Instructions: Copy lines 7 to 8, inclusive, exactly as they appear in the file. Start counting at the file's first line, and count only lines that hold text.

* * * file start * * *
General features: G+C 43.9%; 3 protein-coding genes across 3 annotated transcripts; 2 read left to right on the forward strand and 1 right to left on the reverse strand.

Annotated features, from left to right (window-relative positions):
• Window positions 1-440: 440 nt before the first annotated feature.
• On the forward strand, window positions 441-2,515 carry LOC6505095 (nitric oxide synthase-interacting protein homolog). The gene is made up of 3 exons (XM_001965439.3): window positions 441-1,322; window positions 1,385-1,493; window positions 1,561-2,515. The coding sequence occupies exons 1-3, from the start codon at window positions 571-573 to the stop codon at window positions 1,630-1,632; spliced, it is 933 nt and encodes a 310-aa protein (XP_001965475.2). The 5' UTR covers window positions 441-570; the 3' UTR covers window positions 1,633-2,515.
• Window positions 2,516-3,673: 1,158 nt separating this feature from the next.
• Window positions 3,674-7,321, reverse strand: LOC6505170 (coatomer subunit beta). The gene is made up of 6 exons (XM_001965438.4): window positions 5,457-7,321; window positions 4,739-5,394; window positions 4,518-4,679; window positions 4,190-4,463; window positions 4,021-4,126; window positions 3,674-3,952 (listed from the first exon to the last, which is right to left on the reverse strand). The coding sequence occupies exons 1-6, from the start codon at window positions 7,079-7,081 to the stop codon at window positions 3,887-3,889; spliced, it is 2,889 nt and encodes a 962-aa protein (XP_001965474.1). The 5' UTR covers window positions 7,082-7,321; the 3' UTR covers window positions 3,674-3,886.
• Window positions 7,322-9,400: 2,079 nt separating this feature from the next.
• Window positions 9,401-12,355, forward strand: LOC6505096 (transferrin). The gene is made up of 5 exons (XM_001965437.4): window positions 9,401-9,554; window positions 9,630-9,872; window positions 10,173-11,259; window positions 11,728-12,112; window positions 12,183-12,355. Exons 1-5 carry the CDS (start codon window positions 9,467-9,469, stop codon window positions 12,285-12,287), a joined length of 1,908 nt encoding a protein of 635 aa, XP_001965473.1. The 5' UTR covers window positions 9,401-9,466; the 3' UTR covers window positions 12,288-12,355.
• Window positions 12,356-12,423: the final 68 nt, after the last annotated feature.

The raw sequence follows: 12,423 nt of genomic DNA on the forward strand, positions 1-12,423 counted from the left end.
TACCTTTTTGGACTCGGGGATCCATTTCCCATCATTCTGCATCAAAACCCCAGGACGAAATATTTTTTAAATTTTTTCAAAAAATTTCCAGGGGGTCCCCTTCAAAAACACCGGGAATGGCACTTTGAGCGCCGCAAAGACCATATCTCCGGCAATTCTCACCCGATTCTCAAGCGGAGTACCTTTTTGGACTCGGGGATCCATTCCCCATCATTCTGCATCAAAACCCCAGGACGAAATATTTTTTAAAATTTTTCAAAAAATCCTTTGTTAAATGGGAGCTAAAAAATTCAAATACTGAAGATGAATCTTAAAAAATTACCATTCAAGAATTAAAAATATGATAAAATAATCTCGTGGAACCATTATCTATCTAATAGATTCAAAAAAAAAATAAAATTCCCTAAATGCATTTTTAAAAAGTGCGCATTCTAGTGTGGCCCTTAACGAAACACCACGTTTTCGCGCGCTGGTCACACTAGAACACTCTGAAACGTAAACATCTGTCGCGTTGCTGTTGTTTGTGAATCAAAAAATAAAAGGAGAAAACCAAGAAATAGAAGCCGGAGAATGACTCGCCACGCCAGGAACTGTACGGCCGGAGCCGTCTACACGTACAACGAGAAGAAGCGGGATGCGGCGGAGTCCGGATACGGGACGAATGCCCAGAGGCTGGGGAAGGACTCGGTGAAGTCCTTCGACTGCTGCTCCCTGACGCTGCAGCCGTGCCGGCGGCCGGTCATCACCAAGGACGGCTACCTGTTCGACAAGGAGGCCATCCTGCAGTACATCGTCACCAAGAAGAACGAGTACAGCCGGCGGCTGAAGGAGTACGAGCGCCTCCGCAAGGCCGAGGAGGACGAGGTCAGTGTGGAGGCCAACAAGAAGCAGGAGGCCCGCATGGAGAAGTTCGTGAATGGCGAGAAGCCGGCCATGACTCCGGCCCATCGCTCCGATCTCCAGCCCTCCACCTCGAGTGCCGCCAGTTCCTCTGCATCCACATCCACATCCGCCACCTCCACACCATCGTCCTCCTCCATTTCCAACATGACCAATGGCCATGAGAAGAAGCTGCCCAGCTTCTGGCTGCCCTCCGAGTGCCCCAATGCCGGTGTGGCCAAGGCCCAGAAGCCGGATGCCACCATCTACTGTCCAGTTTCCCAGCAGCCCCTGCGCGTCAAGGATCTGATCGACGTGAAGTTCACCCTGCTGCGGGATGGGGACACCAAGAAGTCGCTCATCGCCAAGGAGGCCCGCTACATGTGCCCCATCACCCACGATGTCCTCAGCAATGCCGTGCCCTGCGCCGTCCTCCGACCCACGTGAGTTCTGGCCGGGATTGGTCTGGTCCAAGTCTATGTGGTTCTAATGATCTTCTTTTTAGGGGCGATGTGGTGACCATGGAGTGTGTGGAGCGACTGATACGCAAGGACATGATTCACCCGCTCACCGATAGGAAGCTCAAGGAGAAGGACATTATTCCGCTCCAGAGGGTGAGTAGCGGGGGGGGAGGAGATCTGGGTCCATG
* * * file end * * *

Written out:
• Window positions 7,322-9,400: 2,079 nt separating this feature from the next.
• Window positions 9,401-12,355, forward strand: LOC6505096 (transferrin). The gene is made up of 5 exons (XM_001965437.4): window positions 9,401-9,554; window positions 9,630-9,872; window positions 10,173-11,259; window positions 11,728-12,112; window positions 12,183-12,355. Exons 1-5 carry the CDS (start codon window positions 9,467-9,469, stop codon window positions 12,285-12,287), a joined length of 1,908 nt encoding a protein of 635 aa, XP_001965473.1. The 5' UTR covers window positions 9,401-9,466; the 3' UTR covers window positions 12,288-12,355.